Fieldwork, going to the places where people are living their lives to conduct research, is where we start to really connect with people. We learn about who they are, participate in their activities, and uncover their needs. We witness emotional responses, body language, context, and their use of space. By connecting with individuals in the field, we’re able to collect their stories and perspectives. We learn things like testing for diabetes often makes people feel guilty and sick and provides a disincentive to test. We learn how people with mental illness can live productive and full lives and are often shamed only by the stigma others associate with it. We learn how people lose faith in their ability to retire, and as a result, don’t bother contributing to a savings plan. Creating empathy with respondents requires more than listening to them, and more than simulating their lives. By interpreting the world through the lens of their values, history, religion, and culture, we can begin to design for them with them in mind.
Turning empathy into action
It’s what we do with what we have learned from empathizing that leads to valuable designs. In order to solve a problem, we have to find the sweet spot between understanding from the person’s perspective and an objective outsider’s perspective. Renowned anthropologist Clifford Geertz calls this Thick Description. Without going too far down the design researcher’s rabbit hole, let me explain why the concept of Thick Description is so valuable when it comes to design.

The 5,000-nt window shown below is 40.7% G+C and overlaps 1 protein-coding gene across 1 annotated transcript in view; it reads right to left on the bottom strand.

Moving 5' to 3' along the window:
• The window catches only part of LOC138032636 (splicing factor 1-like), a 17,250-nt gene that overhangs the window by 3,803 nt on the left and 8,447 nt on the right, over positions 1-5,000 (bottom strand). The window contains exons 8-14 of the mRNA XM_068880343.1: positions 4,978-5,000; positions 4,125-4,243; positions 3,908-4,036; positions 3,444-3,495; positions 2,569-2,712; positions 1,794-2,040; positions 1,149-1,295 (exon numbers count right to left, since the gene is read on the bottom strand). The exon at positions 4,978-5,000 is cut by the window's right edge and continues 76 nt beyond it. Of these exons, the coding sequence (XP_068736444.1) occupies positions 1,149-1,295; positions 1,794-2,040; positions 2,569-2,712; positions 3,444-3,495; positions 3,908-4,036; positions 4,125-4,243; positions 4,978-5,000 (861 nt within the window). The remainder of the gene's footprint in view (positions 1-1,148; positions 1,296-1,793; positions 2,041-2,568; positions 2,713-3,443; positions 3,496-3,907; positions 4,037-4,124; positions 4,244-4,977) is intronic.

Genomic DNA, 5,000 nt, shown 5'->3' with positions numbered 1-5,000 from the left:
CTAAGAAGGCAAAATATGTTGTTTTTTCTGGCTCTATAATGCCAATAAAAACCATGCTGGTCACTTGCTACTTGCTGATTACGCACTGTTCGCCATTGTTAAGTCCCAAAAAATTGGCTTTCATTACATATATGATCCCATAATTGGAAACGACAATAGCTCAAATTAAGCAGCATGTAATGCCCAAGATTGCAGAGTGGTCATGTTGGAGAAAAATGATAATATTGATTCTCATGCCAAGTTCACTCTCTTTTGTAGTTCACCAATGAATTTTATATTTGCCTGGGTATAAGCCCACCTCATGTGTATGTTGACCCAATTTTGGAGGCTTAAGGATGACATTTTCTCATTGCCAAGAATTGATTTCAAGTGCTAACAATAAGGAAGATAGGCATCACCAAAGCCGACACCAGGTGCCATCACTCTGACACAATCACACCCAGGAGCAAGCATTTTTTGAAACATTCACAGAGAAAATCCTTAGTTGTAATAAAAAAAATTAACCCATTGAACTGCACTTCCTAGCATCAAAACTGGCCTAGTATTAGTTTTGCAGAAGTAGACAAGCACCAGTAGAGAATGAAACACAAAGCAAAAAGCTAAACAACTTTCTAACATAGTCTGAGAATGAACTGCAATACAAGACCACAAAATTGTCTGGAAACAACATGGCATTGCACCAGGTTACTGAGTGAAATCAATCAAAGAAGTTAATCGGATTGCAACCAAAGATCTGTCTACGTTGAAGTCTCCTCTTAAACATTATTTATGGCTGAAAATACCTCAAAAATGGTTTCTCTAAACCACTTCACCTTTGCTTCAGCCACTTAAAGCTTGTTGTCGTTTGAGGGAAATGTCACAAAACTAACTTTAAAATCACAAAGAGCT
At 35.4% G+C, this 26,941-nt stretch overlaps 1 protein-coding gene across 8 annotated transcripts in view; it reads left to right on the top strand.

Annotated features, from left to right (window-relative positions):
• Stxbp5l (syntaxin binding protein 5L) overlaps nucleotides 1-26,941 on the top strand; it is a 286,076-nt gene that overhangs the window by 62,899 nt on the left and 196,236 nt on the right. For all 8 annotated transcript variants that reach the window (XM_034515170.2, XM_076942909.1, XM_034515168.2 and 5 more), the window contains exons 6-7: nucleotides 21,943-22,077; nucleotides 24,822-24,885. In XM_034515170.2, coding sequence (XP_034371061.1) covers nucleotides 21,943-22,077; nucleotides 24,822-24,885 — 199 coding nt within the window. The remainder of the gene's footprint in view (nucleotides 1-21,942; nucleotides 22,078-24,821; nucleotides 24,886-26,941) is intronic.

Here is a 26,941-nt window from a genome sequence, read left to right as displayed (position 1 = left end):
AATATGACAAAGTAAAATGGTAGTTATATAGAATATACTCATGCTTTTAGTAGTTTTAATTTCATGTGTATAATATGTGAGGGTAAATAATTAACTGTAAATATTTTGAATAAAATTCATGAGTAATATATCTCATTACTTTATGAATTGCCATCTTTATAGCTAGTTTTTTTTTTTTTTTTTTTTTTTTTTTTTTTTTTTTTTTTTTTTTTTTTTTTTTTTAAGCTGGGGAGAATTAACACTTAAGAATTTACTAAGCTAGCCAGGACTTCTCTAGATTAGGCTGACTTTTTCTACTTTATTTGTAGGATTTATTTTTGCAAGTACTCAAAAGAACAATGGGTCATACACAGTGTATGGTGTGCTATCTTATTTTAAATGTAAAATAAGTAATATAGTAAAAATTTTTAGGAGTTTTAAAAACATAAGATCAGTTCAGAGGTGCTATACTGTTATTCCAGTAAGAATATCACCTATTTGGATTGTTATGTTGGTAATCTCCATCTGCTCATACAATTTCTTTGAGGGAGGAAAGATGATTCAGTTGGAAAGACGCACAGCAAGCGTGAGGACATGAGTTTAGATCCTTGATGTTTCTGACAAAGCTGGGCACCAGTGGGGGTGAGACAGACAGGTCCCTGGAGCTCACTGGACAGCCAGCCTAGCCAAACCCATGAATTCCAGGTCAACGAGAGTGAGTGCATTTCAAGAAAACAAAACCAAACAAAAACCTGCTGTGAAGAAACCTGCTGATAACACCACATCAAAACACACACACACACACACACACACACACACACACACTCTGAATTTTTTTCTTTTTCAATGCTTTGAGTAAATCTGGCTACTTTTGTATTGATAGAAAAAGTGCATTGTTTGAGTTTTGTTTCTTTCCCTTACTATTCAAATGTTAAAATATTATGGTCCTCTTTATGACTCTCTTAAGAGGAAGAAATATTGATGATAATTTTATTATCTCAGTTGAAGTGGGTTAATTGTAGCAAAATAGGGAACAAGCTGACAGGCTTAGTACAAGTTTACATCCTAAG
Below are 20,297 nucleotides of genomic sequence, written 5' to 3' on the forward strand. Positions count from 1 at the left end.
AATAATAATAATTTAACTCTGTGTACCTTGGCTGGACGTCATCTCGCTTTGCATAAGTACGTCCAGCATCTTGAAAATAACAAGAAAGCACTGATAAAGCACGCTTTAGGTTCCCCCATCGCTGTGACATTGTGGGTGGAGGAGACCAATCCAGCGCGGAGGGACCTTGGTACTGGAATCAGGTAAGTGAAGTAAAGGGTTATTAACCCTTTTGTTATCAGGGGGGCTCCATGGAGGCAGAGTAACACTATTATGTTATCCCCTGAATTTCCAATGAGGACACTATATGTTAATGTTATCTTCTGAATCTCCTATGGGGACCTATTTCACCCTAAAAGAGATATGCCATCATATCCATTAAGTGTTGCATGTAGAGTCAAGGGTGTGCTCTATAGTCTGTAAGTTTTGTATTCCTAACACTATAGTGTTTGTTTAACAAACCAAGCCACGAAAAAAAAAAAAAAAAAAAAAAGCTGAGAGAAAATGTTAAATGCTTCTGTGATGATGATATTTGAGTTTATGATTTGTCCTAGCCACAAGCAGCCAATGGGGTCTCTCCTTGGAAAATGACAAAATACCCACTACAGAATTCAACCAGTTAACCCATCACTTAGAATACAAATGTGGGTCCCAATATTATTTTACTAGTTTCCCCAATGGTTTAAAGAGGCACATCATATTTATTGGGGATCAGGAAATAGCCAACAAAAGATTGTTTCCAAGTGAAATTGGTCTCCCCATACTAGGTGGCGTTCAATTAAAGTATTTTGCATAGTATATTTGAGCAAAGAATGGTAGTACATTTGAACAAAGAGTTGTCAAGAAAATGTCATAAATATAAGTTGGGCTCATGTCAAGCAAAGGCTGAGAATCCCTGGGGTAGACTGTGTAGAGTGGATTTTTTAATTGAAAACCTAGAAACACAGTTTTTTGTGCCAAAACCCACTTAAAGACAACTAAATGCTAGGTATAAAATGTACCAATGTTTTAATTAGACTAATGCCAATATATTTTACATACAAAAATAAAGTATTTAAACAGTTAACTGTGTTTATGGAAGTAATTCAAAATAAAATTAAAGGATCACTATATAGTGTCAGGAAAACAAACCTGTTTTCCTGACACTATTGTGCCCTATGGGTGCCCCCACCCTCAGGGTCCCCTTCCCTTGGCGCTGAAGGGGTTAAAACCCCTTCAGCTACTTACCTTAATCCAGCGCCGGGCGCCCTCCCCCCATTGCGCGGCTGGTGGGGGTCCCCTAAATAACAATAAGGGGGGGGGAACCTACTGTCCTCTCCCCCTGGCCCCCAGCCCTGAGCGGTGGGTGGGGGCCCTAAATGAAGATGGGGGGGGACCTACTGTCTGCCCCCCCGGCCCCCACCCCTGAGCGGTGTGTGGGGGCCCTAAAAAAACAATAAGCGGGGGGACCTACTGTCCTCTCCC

On the one hand, there is Emic, which is the full understanding of the individual or community’s internal organization, behavior, and overall perception of the world. Go too far in this direction and we run the risk of “going native,” losing objectivity and distance from what it is that we’re learning. The problem with this is that it can become impossible then to come up with novel or “obvious” solutions because we lose sight of existing constraints. (For instance, our cultural norms like marriage having to be between a man and a woman and higher education as the only way to success were not challenged for years.) On the other hand there is Etic, which takes an outsider’s perspective, assuming everyone should act and think like us and disregards what’s most important to the group we’re trying to solve for (especially problematic when the majority of designers represent a fairly homogeneous population). The problem with Etic is there’s little chance of designing a successful product or service since we have disregarded the workflows, attitudes, roles and what’s generally accepted by the group.
In the sweet spot, or Thick Description, the research and design teams understand the population they are designing for, have both compassion and empathy, and also a deeper and richer perspective on the group’s motivations, histories, and values. At the same time, they bring an objective vantage point.
For most designers, the goal is to create something useful, emotionally resonant and functionally beautiful that solves a problem in a unique way. Conducting robust research allows us to have empathy. Employing objectivity and thoughtful interpretation allows us to synthesize that research and arrive at rich insights. Finding just the right sweet spot in our perspective empowers us to not just create solutions, but to understand why we’ve arrived at specific solutions. Because knowing what we’re really solving for is just as important as how we’re solving for it.
As I think about my weekend runs and return to their distinct signs, smells, and colors in my mind, I am continually inspired by their individual flavor. It’s a great reminder that as a designer, I have the opportunity and obligation to improve the lives of others in ways that solve for their specific needs, not mine.
Special thanks to Jonathan Mueller and Jessica Herman for helping bring this piece to fruition.